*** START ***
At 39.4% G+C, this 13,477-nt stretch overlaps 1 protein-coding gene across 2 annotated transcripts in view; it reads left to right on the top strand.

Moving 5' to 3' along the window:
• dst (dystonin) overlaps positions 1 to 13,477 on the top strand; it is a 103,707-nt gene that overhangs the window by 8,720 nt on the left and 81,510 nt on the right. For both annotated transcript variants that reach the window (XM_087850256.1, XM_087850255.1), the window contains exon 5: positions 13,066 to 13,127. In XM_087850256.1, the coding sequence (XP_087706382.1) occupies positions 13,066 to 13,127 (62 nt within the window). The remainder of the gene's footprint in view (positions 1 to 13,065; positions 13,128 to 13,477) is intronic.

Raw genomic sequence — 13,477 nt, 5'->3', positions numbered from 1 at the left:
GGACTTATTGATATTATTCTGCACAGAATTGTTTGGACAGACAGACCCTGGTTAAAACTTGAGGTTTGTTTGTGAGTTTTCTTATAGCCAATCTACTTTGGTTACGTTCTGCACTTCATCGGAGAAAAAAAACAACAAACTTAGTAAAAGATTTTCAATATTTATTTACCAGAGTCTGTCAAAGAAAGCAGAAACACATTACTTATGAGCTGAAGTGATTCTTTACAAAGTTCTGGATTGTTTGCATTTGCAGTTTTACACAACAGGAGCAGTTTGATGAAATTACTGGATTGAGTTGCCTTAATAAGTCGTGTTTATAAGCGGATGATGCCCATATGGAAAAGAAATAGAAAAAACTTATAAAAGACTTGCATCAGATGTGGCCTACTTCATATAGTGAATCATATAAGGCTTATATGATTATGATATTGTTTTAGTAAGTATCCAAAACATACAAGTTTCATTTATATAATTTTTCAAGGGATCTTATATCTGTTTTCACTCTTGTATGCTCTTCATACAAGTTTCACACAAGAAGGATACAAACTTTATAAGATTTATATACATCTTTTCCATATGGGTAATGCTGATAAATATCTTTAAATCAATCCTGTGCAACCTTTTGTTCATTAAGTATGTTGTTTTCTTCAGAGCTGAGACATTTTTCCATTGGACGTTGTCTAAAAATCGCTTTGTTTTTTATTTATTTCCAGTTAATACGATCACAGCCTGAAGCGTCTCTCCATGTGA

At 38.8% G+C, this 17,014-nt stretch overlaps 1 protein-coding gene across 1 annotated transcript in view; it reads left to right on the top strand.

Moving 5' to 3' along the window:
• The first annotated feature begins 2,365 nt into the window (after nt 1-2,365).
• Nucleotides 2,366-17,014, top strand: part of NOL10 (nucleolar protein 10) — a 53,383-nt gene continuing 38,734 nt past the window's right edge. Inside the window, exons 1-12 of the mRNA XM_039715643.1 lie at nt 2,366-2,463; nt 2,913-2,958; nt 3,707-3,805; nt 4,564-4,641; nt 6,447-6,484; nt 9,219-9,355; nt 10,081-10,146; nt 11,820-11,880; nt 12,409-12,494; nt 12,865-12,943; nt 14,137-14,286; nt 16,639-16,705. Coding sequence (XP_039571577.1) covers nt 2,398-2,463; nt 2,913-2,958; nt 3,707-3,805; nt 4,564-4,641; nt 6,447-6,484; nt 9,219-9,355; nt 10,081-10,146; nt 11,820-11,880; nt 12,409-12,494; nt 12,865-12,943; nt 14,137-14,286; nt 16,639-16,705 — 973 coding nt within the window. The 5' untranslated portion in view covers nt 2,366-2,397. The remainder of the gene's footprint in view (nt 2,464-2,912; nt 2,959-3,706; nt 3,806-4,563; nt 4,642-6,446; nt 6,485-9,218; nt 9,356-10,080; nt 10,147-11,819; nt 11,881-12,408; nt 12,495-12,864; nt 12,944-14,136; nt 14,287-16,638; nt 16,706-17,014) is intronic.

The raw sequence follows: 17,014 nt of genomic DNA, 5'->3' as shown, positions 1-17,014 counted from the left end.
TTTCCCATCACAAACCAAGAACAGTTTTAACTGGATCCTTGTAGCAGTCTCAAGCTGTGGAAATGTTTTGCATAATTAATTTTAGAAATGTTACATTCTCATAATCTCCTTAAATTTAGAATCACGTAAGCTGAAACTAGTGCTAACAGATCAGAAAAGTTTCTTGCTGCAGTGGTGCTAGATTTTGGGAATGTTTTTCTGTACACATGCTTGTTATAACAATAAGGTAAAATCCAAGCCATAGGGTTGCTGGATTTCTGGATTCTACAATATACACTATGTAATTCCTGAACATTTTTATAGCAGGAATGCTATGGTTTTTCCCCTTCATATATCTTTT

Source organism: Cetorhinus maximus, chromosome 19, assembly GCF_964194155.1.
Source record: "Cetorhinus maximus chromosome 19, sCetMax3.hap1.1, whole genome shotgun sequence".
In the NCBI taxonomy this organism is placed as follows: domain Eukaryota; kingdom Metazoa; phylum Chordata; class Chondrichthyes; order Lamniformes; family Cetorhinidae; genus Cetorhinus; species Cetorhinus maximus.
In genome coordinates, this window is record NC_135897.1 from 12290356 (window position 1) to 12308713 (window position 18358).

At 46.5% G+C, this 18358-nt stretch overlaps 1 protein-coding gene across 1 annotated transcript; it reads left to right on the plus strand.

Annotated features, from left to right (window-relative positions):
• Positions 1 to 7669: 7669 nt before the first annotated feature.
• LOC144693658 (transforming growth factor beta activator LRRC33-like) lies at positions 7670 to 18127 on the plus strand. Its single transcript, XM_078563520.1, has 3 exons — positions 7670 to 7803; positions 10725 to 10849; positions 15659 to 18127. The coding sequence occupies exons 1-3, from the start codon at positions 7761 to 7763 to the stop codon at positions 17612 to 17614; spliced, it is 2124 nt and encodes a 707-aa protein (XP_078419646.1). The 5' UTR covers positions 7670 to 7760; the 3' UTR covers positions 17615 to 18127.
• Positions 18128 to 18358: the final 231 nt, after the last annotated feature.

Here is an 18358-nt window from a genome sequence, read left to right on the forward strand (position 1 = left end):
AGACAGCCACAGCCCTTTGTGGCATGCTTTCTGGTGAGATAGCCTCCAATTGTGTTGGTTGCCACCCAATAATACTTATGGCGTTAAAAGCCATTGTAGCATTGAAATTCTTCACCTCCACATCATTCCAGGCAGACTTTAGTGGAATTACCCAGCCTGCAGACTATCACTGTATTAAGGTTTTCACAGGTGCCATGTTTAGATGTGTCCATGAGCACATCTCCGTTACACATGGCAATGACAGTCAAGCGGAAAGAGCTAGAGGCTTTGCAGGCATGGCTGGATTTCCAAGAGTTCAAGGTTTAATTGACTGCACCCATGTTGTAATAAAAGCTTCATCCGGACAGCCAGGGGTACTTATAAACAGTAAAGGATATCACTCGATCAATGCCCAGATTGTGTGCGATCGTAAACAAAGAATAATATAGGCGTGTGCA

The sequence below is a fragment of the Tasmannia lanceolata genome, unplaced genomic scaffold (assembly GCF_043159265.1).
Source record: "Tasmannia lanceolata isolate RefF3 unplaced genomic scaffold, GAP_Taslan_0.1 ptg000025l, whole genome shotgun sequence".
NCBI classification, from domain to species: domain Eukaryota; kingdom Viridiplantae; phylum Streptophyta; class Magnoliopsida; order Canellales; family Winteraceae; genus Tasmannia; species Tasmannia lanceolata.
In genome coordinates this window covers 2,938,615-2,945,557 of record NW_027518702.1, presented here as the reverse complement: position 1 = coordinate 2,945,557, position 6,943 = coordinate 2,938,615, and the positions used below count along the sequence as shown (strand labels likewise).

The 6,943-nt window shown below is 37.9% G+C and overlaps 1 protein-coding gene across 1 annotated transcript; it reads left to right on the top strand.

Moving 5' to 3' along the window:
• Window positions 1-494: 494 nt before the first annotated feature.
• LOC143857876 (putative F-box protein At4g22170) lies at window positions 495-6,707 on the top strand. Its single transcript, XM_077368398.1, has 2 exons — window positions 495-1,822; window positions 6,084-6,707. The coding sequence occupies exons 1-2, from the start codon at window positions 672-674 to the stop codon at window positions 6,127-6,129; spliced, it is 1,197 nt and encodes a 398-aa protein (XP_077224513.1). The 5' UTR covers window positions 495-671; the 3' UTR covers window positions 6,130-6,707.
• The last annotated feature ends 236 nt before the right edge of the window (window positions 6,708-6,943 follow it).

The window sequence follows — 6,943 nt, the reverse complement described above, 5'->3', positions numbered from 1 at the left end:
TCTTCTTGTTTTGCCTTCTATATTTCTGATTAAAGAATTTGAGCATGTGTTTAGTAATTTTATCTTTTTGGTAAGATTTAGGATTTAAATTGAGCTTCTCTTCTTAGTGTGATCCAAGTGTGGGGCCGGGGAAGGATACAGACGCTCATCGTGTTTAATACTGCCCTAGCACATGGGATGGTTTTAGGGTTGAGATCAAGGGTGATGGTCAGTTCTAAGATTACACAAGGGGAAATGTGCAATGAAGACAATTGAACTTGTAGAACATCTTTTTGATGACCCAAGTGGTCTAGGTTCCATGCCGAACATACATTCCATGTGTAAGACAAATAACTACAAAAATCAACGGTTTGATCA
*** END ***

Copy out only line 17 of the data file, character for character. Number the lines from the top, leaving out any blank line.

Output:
Annotated features, from left to right (window-relative positions):